Openly Gay/Lesbian: As a modifier, “openly” is usually not relevant; its use should be restricted to instances in which the public awareness of an individual’s sexual orientation is germane. Examples: Harvey Milk was the first openly gay San Francisco supervisor. “Ellen”was the first sitcom to feature an openly lesbian lead character. “Openly” is preferred over “avowed,” “admitted,” “confessed” or “practicing.”
Gay/Lesbian Relationships: Gay, lesbian and bisexual people date, court, and sometimes make homes together. They use various terms to describe their commitments (e.g., boyfriend, girlfriend, spouse, lover, husband, wife). Ask the individual what term he or she prefers, if possible. If not, partner is generally acceptable. [Note: On June 26, 2015 same-sex marriage became legal in the United States, so we will now see more gay people using the terms husband/husband and wife/wife.]
Domestic Partner: Unmarried partners who live together. Domestic partners may be of opposite sexes or the same sex. They may register in some counties, municipalities and states and receive some of the same benefits accorded married couples. The term is typically used in connection with legal and insurance matters. [Note: The fate of domestic partnerships benefits may be in question after the June 2015 Supreme Court ruling making same-sex marriage the law of the land.]
Lover: A gay, lesbian, bisexual or heterosexual person’s sexual partner. “Partner” is generally acceptable. See gay/lesbian relationships. [Note: “Lover” is a term used by many same-sex couples in longer-term relationships, (or individuals from such past relationships) as that term was the accepted term in the ’60s, ’70s and ’80s. Today, the term “Partner” is being used by more and more same-sex couples as some are not comfortable using the term “Lover”, as they feel it implies a sex-only relationship as opposed to a full loving, emotionally bonding and sexual relationship. When in doubt, simply ask the couple in question what term they prefer.]
Lifestyle: An inaccurate term sometimes used to describe the lives of gays, lesbians and bisexuals. Implies that the homes, careers, and relationships of all sexual minorities are identical. There is a GLBT culture, with its own performing arts and body of literature. There is a GLBT community, with gay- and lesbian-identified businesses, publications and holidays. But the degree to which people who identify as gay, lesbian, bisexual or transgender take part in this culture and community varies from not-at-all to almost exclusively. There is no gay lifestyle, just as there is no straight lifestyle.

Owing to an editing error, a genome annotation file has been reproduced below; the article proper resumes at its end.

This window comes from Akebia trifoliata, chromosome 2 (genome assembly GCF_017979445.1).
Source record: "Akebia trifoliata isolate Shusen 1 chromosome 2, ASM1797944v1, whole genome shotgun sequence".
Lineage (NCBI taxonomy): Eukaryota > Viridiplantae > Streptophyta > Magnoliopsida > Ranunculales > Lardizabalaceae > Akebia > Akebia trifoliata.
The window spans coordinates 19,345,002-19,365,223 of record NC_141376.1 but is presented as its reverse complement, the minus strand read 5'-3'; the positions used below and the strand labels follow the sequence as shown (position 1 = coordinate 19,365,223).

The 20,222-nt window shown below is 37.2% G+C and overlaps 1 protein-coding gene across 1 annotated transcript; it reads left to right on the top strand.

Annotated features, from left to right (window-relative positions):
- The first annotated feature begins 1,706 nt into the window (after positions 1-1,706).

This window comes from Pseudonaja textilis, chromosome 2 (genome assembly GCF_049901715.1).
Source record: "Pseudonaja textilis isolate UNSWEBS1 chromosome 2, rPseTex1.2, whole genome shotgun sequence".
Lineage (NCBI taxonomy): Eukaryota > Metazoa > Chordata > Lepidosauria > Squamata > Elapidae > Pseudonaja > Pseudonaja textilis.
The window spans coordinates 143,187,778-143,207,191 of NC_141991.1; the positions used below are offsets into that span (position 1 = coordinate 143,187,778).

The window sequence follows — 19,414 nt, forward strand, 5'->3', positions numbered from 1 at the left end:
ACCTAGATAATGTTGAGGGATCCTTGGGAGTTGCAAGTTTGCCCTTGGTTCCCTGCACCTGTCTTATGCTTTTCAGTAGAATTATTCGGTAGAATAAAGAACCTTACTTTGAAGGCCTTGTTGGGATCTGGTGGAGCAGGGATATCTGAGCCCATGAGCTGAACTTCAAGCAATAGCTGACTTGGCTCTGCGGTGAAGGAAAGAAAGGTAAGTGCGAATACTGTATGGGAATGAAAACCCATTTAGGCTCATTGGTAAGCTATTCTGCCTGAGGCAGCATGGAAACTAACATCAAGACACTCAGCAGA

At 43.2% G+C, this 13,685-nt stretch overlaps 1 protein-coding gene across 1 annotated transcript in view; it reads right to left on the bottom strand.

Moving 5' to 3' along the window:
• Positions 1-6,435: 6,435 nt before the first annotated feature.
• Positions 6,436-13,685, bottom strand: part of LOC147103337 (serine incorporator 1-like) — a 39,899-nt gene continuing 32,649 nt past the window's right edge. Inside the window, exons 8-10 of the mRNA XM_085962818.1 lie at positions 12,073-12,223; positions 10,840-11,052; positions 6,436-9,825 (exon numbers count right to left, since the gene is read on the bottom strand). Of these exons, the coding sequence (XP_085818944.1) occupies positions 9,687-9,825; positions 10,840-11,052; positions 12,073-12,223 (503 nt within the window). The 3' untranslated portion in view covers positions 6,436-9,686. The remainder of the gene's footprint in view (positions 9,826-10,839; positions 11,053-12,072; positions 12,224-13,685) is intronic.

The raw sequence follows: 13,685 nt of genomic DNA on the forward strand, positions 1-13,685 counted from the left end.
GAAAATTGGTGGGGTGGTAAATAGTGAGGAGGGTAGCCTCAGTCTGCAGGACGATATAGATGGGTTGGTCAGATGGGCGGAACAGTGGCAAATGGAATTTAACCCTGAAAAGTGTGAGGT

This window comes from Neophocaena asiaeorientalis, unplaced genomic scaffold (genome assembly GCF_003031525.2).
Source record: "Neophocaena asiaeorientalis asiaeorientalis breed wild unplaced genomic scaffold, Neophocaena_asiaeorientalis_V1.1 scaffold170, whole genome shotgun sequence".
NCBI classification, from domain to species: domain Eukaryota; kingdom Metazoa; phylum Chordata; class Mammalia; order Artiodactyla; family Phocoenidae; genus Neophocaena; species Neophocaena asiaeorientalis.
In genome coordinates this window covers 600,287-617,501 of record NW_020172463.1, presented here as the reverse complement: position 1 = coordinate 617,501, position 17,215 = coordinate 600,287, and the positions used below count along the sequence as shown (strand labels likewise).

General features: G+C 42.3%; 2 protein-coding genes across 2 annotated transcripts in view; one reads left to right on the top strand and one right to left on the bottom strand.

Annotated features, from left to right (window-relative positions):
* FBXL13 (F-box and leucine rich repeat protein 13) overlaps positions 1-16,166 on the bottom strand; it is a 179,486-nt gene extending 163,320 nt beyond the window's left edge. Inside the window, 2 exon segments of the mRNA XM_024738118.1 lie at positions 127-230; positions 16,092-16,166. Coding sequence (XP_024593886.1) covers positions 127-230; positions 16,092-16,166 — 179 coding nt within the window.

Commitment Ceremony: A formal, marriage-like gathering that recognizes the declaration of members of the same sex to each other, but now that same-sex marriages are now legally recognized in the United States, we may be seeing less and less of these ceremonies.
Homophobia: Originally coined to mean, in classic psychological terms, irrational fear of homosexuality. Now refers usually to bias against or dislike of gay, lesbian, bisexual and transgender people or of stereotypically gay/lesbian behavior, or discomfort with one’s own same-sex attractions, or of being perceived as gay or lesbian. A less inflammatory term is anti-gay (as in anti-gay harassment).
Heterosexism: Presumption that heterosexuality is universal and/or superior to homosexuality. Also: prejudice, bias or discrimination based on such presumptions.
Pride (Day and/or March): Short for gay/lesbian pride, this term is commonly used to indicate the celebrations commemorating the Stonewall Inn riots June 28, 1969. Pride events typically take place in June. [Note: In Phoenix, the annual outdoor Pride parade and festival have been moved to April due to the excessive summer heat here.]
Special Rights: Politically charged term used by opponents of civil rights for gay people. Avoid. “Gay civil rights,” “equal rights” or “gay rights” are alternatives.
“Ex-Gay”: (adj.) The movement, mostly rooted in conservative religions, that aims to change the sexual attraction of individuals from same-sex to opposite-sex.
Co-parents: Grown-ups who are raising a child together, who may or may not be biologically related to the child. Sometimes refers to the
partner of a biological parent. Sometimes refers to both (or all) parents, step-parents, partners and other guardians.
Failure-to-report: The crime committed by certain professionals who are required by law to contact child protective services and/or law enforcement when they know or suspect that a child or teen has been neglected or physically or sexually assaulted, when they fail to do so.
Failure-to-protect: Refers to the Equal Protection Clause of the Fourteenth Amendment to the United States Constitution. This clause states that all citizens are due equal protection under the law and cannot be discriminated against through selective enforcement. This means that schools are responsible for equally protecting all students. Sexual harassment policies, for instance, must be applied consistently, regardless of a student’s (or an employee’s) gender or race or religion or sexual orientation or gender expression.
Inclusive language: The use of terms such as family or parents/guardians, instead of mother-and-father in a letter about an upcoming open-house. Or of gender-neutral terms (e.g., partner, instead of boyfriend or girlfriend) in a lesson on communication. Terms that allow every child and family to feel they belong at school, including those who are gay or lesbian (as well as children who live with a single parent or grandparents, etc.).
Sexual minorities: Gay, lesbian, bisexual and transgender people.